For a direct comparison between the BSS methods, the model parameters which gave the most robust result were chosen, i.e. R(C P D) = 4, R(C W T-B T D) = 2, L r (C W T-B T D) = 2 and R(H-B T D) = 3, L r (H-B T D) = 2 for a sinusoidal or L r (H-B T D) = 6 for a chirp-like ictal source. The performance of all BSS methods are compared in Figure 10.H-BTD outperformed CPD and CWT-BTD in reconstructing the time course of both the stationary and the evolving ictal sources. Regarding the retrieval of the spatial maps, all three BSS approaches performed equally well, reaching an RMSE in spatial distribution below 0.6 with the simulated ictal source, which corresponds to a dipole localisation error of less than 5 mm. However, CWT-BTD was not robust against very low SNRs. As already stated, BTD is an inherently suboptimal model for a sinusoidal source, which is also reflected by its lower performance in reconstructing the time × frequency matrices and the ictal time course. In case of an ictal pattern with evolving frequency, CWT-BTD achieves a lower RMSE with the true time × frequency representation compared to CPD. While the frequency signature of CPD shows a single peak at 6 Hz, i.e. at the average of the start and end frequency, the frequency signature vectors obtained with BTD-(2,2,1) represent a spectrum peaking at 7 Hz and another peaking at 4 Hz. From the corresponding temporal BTD signatures, one can deduce that the ictal pattern is slowing down; the latter gains amplitude towards the end. Although they provide a sufficiently clear interpretation, note that due to the indeterminacy of the factors (see Section 2.2.2), the signatures T1a and T1b as well as F1a and F1b can be any linear combinations of the true temporal and frequency characteristics of the underlying source. However, the time × frequency matrix is unique and can also be used to observe the spectral-temporal properties of the source. An example where SNR = 0.9 was chosen is shown in Figure 11. Interestingly, after the inverse wavelet transform of the time×frequency matrices, the reconstructed time course of the BTD ictal term shows higher RMSE with the true ictal pattern than the CPD component does.
Figure 10

Overall comparison between tensor decompositions of the simulated EEG. The performance of the different BSS approaches are compared using optimal model parameters, namely, R(CPD) = 4,R(CWT-BTD) = 2, L r (CWT-BTD) = 2 and R(H-BTD) = 3, L r (H-BTD) = 2 for a sinusoidal (a,b,c) or L r (H-BTD) = 6 for a chirp-like ictal source (d,e,f). Top: scenario i (seizure with stationary frequency). Bottom: scenario ii (seizure with varying frequency).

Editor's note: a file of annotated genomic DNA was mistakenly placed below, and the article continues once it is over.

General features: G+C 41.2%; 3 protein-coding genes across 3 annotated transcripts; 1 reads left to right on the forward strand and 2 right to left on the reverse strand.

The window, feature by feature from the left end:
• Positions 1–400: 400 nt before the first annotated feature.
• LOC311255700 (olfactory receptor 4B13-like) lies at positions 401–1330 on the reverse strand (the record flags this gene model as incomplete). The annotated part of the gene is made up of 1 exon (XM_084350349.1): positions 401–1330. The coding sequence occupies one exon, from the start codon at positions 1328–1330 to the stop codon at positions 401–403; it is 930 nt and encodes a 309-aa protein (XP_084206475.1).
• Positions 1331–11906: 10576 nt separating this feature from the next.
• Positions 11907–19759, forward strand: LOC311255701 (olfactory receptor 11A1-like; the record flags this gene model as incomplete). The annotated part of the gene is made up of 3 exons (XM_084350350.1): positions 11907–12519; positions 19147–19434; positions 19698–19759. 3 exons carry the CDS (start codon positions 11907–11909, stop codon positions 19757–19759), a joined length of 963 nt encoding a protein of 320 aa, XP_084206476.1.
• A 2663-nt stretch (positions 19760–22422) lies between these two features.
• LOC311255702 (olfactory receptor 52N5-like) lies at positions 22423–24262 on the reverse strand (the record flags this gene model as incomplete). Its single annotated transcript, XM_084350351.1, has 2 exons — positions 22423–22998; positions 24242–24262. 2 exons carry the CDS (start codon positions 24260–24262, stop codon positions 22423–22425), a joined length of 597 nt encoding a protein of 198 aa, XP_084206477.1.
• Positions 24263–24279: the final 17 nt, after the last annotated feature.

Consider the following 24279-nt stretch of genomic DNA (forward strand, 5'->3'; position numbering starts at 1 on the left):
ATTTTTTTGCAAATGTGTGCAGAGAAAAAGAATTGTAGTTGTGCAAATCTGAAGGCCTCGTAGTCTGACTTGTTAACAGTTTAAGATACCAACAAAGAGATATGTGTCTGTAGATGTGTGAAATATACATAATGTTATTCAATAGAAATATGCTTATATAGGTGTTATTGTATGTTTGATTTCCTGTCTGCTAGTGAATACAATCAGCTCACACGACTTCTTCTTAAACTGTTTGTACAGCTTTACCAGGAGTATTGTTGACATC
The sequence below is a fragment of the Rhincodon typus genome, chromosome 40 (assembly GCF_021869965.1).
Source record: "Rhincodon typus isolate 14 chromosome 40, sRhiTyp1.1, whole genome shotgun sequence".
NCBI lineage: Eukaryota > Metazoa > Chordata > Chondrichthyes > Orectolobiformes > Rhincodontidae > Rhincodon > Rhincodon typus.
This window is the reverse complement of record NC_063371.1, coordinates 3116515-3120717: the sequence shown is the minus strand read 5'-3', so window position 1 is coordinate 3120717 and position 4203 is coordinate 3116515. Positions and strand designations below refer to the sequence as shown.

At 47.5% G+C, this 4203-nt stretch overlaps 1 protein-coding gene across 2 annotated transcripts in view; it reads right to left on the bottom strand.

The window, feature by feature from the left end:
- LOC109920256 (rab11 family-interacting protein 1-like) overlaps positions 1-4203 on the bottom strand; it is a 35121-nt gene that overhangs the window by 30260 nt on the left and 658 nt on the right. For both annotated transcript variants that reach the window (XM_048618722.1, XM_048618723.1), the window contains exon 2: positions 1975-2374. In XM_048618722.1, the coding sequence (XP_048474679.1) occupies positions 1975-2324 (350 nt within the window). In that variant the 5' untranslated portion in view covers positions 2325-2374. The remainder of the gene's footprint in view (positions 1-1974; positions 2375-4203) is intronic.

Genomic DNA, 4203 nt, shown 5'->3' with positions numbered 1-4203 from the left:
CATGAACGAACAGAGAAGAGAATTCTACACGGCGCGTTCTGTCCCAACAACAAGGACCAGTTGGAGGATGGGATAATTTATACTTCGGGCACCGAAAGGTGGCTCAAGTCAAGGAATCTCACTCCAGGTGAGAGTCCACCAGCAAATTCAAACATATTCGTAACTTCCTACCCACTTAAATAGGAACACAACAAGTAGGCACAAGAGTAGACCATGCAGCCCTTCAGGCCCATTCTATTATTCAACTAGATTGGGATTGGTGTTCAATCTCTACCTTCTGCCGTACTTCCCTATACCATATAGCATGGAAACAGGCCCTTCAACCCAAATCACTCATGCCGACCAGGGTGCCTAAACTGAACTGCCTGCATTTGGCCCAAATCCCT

Figure 11

Scenario ii: simulated ictal source with evolving frequency at SNR = 0.9. (a) CPD decomposition. The frequency signature (F1) of the first component, corresponding to the ictal source, shows a single peak at 6 Hz, i.e. at the average of the start and end frequency. (b) BTD decomposition. The spatial mode of the BTD components were set to be rank-1, while the frequency and temporal modes were set to rank-2. Therefore, this block component comprises the spatial signature S1, the frequency signatures F1a and F1b and the temporal signatures T1a and T1b. The frequency signature F1a and F1b, corresponding to the ictal source, represent a spectrum peaking at 4 and 7 Hz, respectively. From the corresponding temporal signatures, one can deduce that the ictal pattern is slowing down, as T1a gains amplitude towards the end. (c) The time×frequency matrix obtained with CPD. No frequency shift can be seen. (d) The time×frequency matrix obtained with BTD. The frequency shift from 8 to 4 Hz can be easily assessed.

So far, the wavelet-transformed EEG tensors were modelled with L1= L2= … = L R = 1 using CPD and L1= L2= … = L R = 2 using BTD. However, BTD allows different choices for each L r . Considering that R = 2 gave a robust solution against noise in each case, we also tested an intermediate solution, namely, using L1= 2 and L2= 1. For low noise levels, the ictal source was captured in the rank-2 term. In contrast, if SNR<0.6, the high power noise requires a higher complexity representation and occupies the rank-2 term, while the seizure pattern is modelled in a rank-1 term, providing a similar ictal component as CPD.

3.1.2 Scenario iii